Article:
Travelling the Cabot Trail….and reaching the northern “White Point”…
The Cabot Trail is a 198km scenic roadway encircling Cape Breton Island in Nova Scotia, passing forests and rugged coastline. It is named after the explorer John Cabot who landed in Atlantic Canada in 1497. The northern section of the Cabot Trail passes through Cape Breton Highlands National Park. The western and eastern sections follow the rugged coastline, with views of the ocean. The southwestern section passes through the Margaree River valley before passing along Bras d’Or Lake.
Following our visit to the Alexander Graham Bell Museum on our first day on Cape Breton, we decided to do an out and back trip of the western part of the trail which was passed our accommodation. The first section, as we travelled towards the coast, was largely forested with a spattering of various houses and business along the way. As we hit Margaree Harbour on the coast, the whole look changed. We were surrounded by green fields that almost fell into the sea. They were interspersed by randomly placed picturesque houses in white and other colours.
We were aiming for Cheticamp, a traditional Acadian fishing village situated along the picturesque Cabot Trail, nestled between the majestic highlands and the waters of the Gulf of St. Lawrence.
(The Acadians are the descendants of French colonists who settled in Acadia during the 17th and 18th centuries, some of whom are also descended from the Indigenous peoples of the region. The colony was located in what is now Eastern Canada’s Maritime provinces (Nova Scotia, New Brunswick, and Prince Edward Island), as well as part of Quebec, and present-day Maine to the Kennebec River. Although today most of the Acadians and Québécois are French-speaking (francophone) Canadians, Acadia was a distinctly separate colony of New France. It was geographically and administratively separate from the French colony of Canada (modern-day Quebec). As a result, the Acadians and Québécois developed two distinct histories and cultures. They also developed a slightly different French language.) https://en.wikipedia.org/wiki/Acadians
In New Brunswick, Quebec and other parts of Nova Scotia, the houses of the Acadians were marked with a large cross on the front. These crosses were largely missing on Cape Breton, although the French flag could be seen flying alongside the Canadian flag in a lot of instances.
In addition to the lovely walking trails in the area, the Cabot Trail is also home to numerous artists. We visited a handful of galleries during our time there, although have very few photos as naturally artists do not like photos to be taken for copyright purposes. We did visit a studio where glass artisans show their work, and were fortunate to watch Lex at work, blowing a bowl.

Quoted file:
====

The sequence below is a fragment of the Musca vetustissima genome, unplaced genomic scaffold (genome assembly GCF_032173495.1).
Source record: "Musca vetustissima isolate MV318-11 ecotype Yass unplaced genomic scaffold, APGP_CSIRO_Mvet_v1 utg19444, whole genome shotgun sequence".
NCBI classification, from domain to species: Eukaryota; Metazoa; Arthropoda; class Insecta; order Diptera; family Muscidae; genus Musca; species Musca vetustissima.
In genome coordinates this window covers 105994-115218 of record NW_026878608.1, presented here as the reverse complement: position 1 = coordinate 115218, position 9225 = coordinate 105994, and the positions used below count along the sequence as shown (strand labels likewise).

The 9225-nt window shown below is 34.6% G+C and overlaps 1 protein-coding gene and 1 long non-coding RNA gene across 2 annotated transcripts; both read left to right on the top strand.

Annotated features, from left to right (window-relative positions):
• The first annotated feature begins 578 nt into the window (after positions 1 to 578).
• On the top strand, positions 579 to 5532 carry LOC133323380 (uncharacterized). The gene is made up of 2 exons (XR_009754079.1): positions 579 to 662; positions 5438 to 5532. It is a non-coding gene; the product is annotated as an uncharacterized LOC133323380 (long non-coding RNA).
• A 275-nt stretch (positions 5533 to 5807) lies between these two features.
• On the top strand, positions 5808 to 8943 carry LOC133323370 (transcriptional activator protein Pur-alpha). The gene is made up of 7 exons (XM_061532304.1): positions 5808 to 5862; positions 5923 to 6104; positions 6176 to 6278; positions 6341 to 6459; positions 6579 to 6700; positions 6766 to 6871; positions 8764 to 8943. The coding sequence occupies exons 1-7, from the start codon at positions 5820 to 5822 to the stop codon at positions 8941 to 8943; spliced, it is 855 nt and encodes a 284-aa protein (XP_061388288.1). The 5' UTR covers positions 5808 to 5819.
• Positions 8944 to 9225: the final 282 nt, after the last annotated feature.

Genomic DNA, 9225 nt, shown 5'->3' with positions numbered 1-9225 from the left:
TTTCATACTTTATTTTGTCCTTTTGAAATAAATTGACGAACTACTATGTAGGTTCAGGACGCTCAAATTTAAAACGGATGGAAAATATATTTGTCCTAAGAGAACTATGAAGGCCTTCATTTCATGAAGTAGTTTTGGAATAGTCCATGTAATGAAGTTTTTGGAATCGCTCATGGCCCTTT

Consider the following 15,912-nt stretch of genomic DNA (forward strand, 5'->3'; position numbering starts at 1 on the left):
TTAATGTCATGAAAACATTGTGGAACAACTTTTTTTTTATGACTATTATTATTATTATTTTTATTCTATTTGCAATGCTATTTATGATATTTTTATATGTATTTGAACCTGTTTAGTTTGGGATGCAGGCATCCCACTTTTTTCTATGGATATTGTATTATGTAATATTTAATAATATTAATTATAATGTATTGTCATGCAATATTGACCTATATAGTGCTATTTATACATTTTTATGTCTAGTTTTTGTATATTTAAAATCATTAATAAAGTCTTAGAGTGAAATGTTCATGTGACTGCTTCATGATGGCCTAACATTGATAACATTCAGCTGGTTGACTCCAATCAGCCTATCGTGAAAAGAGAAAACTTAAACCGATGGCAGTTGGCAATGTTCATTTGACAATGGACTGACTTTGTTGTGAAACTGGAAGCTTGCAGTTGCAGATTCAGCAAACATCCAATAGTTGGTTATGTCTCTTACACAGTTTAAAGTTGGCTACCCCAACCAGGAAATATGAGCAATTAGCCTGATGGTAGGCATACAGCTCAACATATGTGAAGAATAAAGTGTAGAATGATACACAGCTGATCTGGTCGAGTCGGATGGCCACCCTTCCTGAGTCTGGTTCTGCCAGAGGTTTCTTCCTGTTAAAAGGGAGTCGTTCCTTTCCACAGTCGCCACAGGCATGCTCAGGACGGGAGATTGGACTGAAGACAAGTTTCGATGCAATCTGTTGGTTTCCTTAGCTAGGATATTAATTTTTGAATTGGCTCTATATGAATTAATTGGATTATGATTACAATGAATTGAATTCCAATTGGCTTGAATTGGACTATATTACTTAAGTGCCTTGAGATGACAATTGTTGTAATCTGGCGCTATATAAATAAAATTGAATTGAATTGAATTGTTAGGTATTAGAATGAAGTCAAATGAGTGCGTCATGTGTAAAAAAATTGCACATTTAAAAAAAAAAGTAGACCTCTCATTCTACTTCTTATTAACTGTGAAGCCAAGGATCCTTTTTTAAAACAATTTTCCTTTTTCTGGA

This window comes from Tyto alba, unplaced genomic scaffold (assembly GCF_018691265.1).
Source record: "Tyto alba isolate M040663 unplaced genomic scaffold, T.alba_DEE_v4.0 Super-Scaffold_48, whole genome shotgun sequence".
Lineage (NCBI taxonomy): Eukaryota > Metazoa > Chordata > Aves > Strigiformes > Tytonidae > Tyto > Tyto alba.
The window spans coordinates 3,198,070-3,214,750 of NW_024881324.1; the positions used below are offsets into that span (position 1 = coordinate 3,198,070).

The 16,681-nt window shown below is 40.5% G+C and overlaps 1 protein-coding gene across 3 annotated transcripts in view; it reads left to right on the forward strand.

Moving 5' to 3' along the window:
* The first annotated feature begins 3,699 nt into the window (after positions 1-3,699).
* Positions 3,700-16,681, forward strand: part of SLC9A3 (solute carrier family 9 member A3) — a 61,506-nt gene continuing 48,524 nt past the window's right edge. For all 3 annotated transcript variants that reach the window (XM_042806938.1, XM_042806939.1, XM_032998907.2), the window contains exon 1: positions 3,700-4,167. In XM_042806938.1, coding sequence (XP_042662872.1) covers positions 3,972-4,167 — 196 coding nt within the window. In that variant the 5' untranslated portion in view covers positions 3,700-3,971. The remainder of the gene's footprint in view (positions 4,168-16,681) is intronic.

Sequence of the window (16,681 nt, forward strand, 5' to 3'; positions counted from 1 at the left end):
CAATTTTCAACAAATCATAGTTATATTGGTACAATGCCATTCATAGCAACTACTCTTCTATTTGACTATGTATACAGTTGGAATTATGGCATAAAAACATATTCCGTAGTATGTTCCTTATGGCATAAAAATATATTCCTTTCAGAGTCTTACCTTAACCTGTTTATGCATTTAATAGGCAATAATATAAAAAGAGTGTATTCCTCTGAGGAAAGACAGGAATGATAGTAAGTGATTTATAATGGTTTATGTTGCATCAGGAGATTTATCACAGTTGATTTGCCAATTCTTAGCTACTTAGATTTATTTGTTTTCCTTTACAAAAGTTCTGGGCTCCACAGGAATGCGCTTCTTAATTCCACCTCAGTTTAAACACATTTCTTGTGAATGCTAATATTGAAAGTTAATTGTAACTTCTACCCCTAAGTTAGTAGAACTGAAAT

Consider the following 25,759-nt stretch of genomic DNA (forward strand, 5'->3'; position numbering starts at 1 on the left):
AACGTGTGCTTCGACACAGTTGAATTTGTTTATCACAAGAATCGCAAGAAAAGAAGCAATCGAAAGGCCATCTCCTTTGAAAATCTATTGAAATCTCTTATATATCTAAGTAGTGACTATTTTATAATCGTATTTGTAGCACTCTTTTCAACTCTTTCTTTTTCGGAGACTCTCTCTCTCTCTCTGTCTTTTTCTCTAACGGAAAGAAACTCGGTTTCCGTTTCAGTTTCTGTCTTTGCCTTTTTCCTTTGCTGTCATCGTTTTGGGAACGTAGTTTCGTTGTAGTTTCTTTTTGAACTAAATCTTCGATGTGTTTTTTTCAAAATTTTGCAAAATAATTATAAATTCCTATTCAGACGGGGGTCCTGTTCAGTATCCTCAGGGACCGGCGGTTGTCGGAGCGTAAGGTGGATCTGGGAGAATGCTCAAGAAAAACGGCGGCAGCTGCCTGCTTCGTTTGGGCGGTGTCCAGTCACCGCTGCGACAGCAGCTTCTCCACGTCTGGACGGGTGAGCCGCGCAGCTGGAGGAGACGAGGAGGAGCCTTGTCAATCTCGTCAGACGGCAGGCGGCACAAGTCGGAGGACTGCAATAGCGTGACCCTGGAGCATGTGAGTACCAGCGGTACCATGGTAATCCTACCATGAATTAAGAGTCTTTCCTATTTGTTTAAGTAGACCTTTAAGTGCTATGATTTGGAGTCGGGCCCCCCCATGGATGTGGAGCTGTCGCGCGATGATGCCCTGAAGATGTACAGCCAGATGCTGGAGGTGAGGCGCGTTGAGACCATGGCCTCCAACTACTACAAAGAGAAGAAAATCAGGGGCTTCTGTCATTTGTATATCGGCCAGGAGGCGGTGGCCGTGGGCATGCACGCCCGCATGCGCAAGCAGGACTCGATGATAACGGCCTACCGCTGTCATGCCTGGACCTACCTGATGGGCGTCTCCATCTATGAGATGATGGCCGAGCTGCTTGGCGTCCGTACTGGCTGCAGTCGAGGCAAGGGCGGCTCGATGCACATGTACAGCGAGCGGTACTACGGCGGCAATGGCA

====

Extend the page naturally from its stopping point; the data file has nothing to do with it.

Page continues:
On the second day of our time in Baddeck, we woke to misty weather and by the time we set off on our loop of the Cabot Trail, it was raining. This time we were starting on the eastern shore and planning to go all the way around, ultimately repeating the section that we’d done to Cheticamp the day before. We also hoped to walk at least one trail along the way, particularly the famous Skyline Trail which overlooks the Gulf of St. Lawrence, known for migratory whales.
By the time we reached Ingonish and the nearby Middle Head Trail, the rain had cleared although it was very windy. Armed with our rain jackets – just in case – we headed off on the 4km loop of the headland. Unfortunately we didn’t get to take photos of either of us on the red chairs at the end point of the walk as another group was hogging them (see “Tribute to the Red Chair” for more info). But we did make it back to the car before it rained.
After a brief coffee stop, we continued further north, aiming for our most northern stop at White Point. Not sure whether it’s the position on the North Atlantic or just due to the weather on the day, but we were forced to sit in our car protected from the howling winds, watching the tumultuous waves as we munched on our pre-prepared sandwiches.
As we drove through the Highlands, the weather cleared to mostly blue skies and sunshine. So by the time we reached the other side of the National Park and the Skyline Trail, we were ready for another walk. This time it was on a very wide, well-used path ending with a long downhill boardwalk. Sadly, as we reached the end of the trail, the mist and rain started coming in and we only just managed a few photos before the view was totally gone. Walter was prepared for the heavy rain as we walked back to the car as he’d taken a rain jacket. Glenda had decided not to take hers so was pretty wet by the time we arrived back .